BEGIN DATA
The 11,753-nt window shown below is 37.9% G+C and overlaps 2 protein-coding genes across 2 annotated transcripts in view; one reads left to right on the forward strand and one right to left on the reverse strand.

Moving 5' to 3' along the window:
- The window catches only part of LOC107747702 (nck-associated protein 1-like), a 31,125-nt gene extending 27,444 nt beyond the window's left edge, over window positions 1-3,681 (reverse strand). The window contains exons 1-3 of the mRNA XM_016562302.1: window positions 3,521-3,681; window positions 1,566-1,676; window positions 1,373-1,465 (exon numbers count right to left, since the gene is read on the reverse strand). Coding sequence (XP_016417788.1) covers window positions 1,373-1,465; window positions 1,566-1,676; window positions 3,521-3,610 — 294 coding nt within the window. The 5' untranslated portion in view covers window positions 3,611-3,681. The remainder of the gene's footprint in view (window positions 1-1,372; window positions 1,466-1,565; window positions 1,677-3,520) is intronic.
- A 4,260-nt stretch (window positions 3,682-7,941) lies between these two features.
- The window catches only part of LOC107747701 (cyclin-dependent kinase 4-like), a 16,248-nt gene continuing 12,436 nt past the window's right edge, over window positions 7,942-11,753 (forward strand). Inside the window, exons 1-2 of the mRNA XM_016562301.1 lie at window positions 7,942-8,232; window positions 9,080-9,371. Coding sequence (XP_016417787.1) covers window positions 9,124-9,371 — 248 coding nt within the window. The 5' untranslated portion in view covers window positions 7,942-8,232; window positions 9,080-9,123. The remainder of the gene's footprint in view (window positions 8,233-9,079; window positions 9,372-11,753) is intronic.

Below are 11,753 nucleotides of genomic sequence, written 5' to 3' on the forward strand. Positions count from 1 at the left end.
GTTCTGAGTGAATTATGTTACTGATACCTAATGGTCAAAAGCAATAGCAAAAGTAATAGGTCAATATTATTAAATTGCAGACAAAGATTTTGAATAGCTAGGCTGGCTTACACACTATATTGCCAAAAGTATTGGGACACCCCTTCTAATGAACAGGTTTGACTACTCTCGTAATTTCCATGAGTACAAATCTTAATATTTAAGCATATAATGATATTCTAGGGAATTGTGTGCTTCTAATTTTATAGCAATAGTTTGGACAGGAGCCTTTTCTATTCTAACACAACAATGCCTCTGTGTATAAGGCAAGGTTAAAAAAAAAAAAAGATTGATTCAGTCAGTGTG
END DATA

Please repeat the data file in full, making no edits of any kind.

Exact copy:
The 11,753-nt window shown below is 37.9% G+C and overlaps 2 protein-coding genes across 2 annotated transcripts in view; one reads left to right on the forward strand and one right to left on the reverse strand.

Moving 5' to 3' along the window:
- The window catches only part of LOC107747702 (nck-associated protein 1-like), a 31,125-nt gene extending 27,444 nt beyond the window's left edge, over window positions 1-3,681 (reverse strand). The window contains exons 1-3 of the mRNA XM_016562302.1: window positions 3,521-3,681; window positions 1,566-1,676; window positions 1,373-1,465 (exon numbers count right to left, since the gene is read on the reverse strand). Coding sequence (XP_016417788.1) covers window positions 1,373-1,465; window positions 1,566-1,676; window positions 3,521-3,610 — 294 coding nt within the window. The 5' untranslated portion in view covers window positions 3,611-3,681. The remainder of the gene's footprint in view (window positions 1-1,372; window positions 1,466-1,565; window positions 1,677-3,520) is intronic.
- A 4,260-nt stretch (window positions 3,682-7,941) lies between these two features.
- The window catches only part of LOC107747701 (cyclin-dependent kinase 4-like), a 16,248-nt gene continuing 12,436 nt past the window's right edge, over window positions 7,942-11,753 (forward strand). Inside the window, exons 1-2 of the mRNA XM_016562301.1 lie at window positions 7,942-8,232; window positions 9,080-9,371. Coding sequence (XP_016417787.1) covers window positions 9,124-9,371 — 248 coding nt within the window. The 5' untranslated portion in view covers window positions 7,942-8,232; window positions 9,080-9,123. The remainder of the gene's footprint in view (window positions 8,233-9,079; window positions 9,372-11,753) is intronic.

Below are 11,753 nucleotides of genomic sequence, written 5' to 3' on the forward strand. Positions count from 1 at the left end.
GTTCTGAGTGAATTATGTTACTGATACCTAATGGTCAAAAGCAATAGCAAAAGTAATAGGTCAATATTATTAAATTGCAGACAAAGATTTTGAATAGCTAGGCTGGCTTACACACTATATTGCCAAAAGTATTGGGACACCCCTTCTAATGAACAGGTTTGACTACTCTCGTAATTTCCATGAGTACAAATCTTAATATTTAAGCATATAATGATATTCTAGGGAATTGTGTGCTTCTAATTTTATAGCAATAGTTTGGACAGGAGCCTTTTCTATTCTAACACAACAATGCCTCTGTGTATAAGGCAAGGTTAAAAAAAAAAAAAGATTGATTCAGTCAGTGTG